Monday, September 10, 2012

"An incredibly fluid film...."

Shawn Stone of Metroland reviews the silent film Lonesome (1928), which kicks off our film series  on Friday, September 21st.

Lonesome was suggested to us by our upcoming visitor, film critic J. Hoberman, senior critic of the Village Voice for almost a quarter century, who appears in Albany on December 7th.

From Shawn Stone's review:

"Lonesome, which was made on location in New York City (and on the Universal lot) in 1928, is the simple story of a couple of working-class young people who find each other at Coney Island, fall in love over an afternoon and evening, and then lose each other in the great mass of New Yorkers at play. Until . . .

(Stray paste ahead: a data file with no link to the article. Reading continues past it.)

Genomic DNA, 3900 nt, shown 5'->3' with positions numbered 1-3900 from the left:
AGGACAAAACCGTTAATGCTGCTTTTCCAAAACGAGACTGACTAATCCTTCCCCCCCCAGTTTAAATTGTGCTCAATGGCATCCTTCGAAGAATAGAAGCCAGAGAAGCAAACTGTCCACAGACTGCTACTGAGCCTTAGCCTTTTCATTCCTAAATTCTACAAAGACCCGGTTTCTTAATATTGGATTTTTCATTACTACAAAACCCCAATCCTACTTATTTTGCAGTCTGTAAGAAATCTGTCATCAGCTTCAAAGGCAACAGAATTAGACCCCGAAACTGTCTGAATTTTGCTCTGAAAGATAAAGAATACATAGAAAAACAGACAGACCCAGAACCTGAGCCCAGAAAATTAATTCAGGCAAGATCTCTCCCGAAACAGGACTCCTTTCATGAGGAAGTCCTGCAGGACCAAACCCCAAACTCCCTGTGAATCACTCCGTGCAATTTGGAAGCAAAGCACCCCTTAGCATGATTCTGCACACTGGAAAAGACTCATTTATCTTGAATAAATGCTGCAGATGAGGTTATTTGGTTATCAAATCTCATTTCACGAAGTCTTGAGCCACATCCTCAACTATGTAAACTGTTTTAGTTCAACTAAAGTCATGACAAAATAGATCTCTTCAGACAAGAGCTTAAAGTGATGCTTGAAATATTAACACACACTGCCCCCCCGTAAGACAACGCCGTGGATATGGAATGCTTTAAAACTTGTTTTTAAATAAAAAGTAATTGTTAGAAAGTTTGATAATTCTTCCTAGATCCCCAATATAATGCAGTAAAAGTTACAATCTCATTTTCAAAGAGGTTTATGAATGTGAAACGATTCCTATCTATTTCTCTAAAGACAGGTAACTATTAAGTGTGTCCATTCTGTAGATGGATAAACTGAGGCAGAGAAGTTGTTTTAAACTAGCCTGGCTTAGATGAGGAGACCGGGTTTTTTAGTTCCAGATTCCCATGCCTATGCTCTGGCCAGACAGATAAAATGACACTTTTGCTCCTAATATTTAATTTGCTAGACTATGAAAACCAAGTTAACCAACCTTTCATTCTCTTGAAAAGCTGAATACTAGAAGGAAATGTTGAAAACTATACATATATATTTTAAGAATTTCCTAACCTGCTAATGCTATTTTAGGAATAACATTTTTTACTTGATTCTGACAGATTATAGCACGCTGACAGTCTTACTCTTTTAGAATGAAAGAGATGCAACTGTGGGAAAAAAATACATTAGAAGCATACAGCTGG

"It’s an incredibly fluid film: the camera is constantly (but not distractingly) moving, tracking the lives of these two as they go about their day. We meet them before they meet each other; we know that they will meet each other (why else would the camera be following them so closely), but director Paul Fejos’ storytelling is so sophisticated that we are apt to miss a rather obvious point about Mary (Barbara Kent) and Jim (Glenn Tryon) that is right in front of us—and them. And the fact that Mary and Jim and the audience miss this point binds viewers even closer to the story."